Lisa Diedrich. Indirect Action: Schizophrenia, Epilepsy, AIDS, and the Course of Health Activism

Lisa Diedrich. Indirect Action: Schizophrenia, Epilepsy, AIDS, and the Course of Health Activism The year 2017 has already declared itself to be one of elevated energies, of movement and mobilization. Historical and theoretical perspectives are as important as ever for medicine and health activism. It is therefore fortuitous that a scholar such as Lisa Diedrich has given us a new inquiry into ways of being and doing in relation to health, grounded in a contemporary experience of illness, but with immediately broader implications. As Diedrich’s introduction makes clear, this project’s scope is ambitious. The author begins with ACT UP (AIDS Coalition to Unleash Power) as a reference point, querying the received history of this organization: that AIDS activism began with ACT UP in the mid-1980s, achieved its aims by the mid-1990s, and subsequently influenced such movements as breast cancer awareness. With stated intention to move between “illness,” “thought,” and “activism,” Diedrich complicates this narrative, formulating “indirect action of multiple forces operating prior to the emergence of AIDS” as having “made something like ACT UP possible” (1). The notion of indirection begins, for Diedrich, in Rachel Carson’s concern with chemical action on biological systems. The term soon outgrows this metaphor to become a flexible label for social influence: on experiences of illness, in modes of stigma and social control, and, by extension, in critical historical work. The book’s main chapters, in sequence, deal with AIDS, the clinic, community medicine, ecology, epilepsy, and schizophrenia, with each chapter grounded in one or two primary texts. Between chapters and by way of conclusion, Diedrich includes “snapshots,” incorporating images and resonating with the main chapters, and an “afterimage” directly addressing AIDS activism. The first chapter uses an academic listserv dialogue as the starting point for discussing the meanings of queerness as it pertains to both health/illness and critical work. One immediate implication is to rethink AIDS history, both temporally and institutionally, in a way that duly integrates women, particularly so-labeled feminists and lesbians, as participants in the response to the epidemic. Arguing for “an explicit connection between AIDS activism and the health feminism of the 1970s” (33), Diedrich moves in the second chapter to the history of clinics, particularly as they apply to women’s medical “self-help” and transversality (here associated with Felix Guattari, and concerned with patients’ relationships with the clinic). Readers might be surprised not to see incorporation of the community health center movement beginning in the 1960s (briefly mentioned in a footnote), or – more directly pertinent to ACT UP and AIDS in the 1980s – reference to the development of urban clinics functionally dedicated to providing health care to gay men in the 1970s. The third chapter uses Michel Foucault’s Birth of the Clinic in juxtaposition with John Berger and Jean Mohr’s illustrated biography of rural community physician John Sassall, A Fortunate Man, as a basis for conceptualizing the gaze, medical witnessing, and their implications for health practice. Here as elsewhere, Diedrich asks: if the medical perspective is definitive, where does that leave the patient? In the fourth chapter, Diedrich zooms out to the ecological level, as seen through the lenses of Rachel Carson and Lewis Thomas. Indirection emerges again as the basis of Carson’s death from cancer, and as an explanation of how her writing became a basis for future “narrative[s] of concern” (123). Concretely, the connection between pollution and breast cancer posited both by Carson’s research and by her death illustrates strains of the breast cancer movement that preceded AIDS and its activists – part of the “prehistory of AIDS” that Diedrich seeks to reveal. Chapters five and six build on narratives of epilepsy and schizophrenia, as seen by patients’ families. “David B.’s” Epileptic, about his brother, and two sisters’ memoirs of their mother’s mental illness help to launch a critique of the ACT UP slogan “drugs into bodies,” including eventual comparison of protease inhibitors, anticonvulsants, and antipsychotics. In echoes of Diedrich’s earlier work, she allows illness narratives both to humanize people with stigmatized diagnoses and to provide a basis for critique. From a historical standpoint, these chapters seem to present a methodological problem. Although they deal with events that preceded AIDS, the works in which the chapters are grounded were produced in the 1990s and 2000s, complicating their ability to inform the “prehistory” of the epidemic. The “afterimage” returns to “indirection as method,” manifest in critiques of the films How to Survive a Plague and Dallas Buyers Club as progress narratives with a white, male, and heterosexual skew. The main work of this section seems to be identifying and dissecting questions embedded in the “drugs into bodies” slogan. The analysis itself retains integrity, but the sources on HIV/AIDS read as straw men, a problem that also affects the introduction and first two chapters. Some of the critique of relatively uncritical, inaccurate sources for HIV/AIDS history might have been fruitfully replaced (or at least supplemented) with discussion of more rigorous work. Among many possibilities for filling this void is Paula Treichler’s writing on HIV/AIDS, gender, and image. At its best, Indirect Action is erudite, grounded but unsettling, and loaded with revealing critique. The self-help reflected in women’s health manuals, for example, has become a basis for consumerism, ironically reinforcing medical hegemony. Guattari’s psychiatric clinic was a social laboratory; his re-conceptualization of the patient-clinic relationship therefore pertains directly to antiretroviral research, wherein ACT UP activists demanded scientific action that blended clinical and laboratory functions. The clinical gaze, as chapters three and six suggest, is basically bifocal, meaning, among other things, that it is both scientific and humane. Perhaps the work’s greatest value, however, derives from its juxtaposition of medical problems seldom considered side by side, much less under the light of the same theories. In the end, Diedrich’s command of the latter keeps pace with her ambition in bringing such disparate diagnoses and their attendant problems together. © The Author 2017. Published by Oxford University Press. All rights reserved. For permissions, please e-mail: journals.permissions@oup.com http://www.deepdyve.com/assets/images/DeepDyve-Logo-lg.png Journal of the History of Medicine and Allied Sciences Oxford University Press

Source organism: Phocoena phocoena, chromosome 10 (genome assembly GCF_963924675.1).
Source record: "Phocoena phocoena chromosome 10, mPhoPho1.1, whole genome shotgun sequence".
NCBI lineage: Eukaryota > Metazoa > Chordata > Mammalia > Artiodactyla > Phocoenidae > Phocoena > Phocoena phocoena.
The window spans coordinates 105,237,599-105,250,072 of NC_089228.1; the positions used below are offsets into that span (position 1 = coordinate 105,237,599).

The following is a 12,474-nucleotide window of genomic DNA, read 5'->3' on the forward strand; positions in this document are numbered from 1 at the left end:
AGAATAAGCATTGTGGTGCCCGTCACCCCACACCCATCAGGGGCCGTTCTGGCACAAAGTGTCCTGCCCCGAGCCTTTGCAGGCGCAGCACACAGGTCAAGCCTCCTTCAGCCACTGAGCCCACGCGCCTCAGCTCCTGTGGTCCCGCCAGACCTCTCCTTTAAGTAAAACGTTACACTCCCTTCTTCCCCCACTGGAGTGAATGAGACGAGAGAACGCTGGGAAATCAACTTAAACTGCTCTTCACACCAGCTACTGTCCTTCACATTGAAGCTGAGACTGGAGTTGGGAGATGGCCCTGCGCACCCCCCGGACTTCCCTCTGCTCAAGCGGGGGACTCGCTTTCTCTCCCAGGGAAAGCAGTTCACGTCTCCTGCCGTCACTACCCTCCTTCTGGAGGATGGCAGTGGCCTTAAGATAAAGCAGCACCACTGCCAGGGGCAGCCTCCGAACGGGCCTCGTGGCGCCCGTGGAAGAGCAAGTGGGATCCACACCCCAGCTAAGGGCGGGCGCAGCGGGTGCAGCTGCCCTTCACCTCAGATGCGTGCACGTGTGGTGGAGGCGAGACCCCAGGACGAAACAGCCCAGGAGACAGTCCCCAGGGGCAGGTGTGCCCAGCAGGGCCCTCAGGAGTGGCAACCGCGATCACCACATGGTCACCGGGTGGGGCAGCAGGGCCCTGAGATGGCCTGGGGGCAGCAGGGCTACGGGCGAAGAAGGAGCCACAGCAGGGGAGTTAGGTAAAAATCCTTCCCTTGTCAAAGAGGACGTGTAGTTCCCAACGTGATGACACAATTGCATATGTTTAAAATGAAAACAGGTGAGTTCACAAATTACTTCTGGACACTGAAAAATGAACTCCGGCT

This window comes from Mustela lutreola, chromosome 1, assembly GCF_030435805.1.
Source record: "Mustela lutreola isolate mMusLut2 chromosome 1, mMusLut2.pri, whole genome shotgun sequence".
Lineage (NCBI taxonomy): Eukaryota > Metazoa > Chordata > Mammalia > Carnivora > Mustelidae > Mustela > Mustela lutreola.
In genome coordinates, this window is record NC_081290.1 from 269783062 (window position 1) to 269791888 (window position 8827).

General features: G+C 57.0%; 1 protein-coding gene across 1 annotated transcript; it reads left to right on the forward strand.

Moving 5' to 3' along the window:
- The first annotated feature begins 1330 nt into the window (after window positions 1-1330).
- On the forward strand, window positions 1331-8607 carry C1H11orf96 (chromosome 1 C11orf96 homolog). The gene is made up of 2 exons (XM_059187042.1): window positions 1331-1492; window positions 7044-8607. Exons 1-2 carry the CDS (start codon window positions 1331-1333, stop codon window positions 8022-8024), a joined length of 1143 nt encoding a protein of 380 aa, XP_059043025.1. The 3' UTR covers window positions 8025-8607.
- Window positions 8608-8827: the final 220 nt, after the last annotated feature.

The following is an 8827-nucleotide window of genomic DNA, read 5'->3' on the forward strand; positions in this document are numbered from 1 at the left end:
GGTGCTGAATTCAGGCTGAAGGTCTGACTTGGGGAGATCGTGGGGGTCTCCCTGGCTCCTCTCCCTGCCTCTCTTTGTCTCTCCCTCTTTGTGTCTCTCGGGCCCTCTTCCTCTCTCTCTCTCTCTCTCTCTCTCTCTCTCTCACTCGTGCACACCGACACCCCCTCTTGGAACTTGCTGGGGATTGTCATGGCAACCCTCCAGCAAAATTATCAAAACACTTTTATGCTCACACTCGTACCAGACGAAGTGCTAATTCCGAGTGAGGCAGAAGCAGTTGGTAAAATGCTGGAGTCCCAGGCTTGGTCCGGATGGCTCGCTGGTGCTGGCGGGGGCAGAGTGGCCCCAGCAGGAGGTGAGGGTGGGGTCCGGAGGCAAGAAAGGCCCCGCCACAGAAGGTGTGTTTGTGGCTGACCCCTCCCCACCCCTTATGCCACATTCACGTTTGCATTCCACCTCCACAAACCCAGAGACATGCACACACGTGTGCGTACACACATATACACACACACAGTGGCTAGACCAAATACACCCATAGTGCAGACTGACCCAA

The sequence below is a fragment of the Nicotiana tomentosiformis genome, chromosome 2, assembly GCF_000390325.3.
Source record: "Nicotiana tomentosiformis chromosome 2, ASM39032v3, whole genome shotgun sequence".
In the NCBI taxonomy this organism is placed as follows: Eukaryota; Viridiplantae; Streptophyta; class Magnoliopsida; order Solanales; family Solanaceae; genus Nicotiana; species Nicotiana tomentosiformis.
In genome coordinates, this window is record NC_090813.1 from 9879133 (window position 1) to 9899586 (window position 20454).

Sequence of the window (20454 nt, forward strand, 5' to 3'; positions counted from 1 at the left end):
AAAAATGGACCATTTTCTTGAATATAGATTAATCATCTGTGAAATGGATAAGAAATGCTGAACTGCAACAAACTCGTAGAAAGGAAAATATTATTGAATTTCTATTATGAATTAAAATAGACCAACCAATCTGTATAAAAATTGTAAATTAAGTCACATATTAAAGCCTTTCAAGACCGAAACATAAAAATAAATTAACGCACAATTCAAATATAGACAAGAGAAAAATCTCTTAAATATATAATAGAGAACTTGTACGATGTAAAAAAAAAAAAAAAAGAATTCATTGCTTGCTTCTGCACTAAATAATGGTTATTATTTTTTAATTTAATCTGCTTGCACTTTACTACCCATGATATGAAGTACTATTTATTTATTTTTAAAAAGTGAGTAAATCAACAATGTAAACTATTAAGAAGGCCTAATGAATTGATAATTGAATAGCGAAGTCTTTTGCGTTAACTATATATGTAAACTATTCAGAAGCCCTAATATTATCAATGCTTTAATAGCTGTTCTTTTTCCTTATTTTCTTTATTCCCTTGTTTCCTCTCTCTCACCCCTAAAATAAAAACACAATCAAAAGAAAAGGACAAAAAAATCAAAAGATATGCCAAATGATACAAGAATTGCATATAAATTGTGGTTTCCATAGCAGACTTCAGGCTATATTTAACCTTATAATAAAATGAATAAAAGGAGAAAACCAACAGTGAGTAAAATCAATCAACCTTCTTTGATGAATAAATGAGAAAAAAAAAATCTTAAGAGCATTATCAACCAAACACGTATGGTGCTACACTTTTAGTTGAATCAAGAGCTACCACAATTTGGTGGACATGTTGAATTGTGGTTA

Lisa Diedrich. Indirect Action: Schizophrenia, Epilepsy, AIDS, and the Course of Health Activism

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Publisher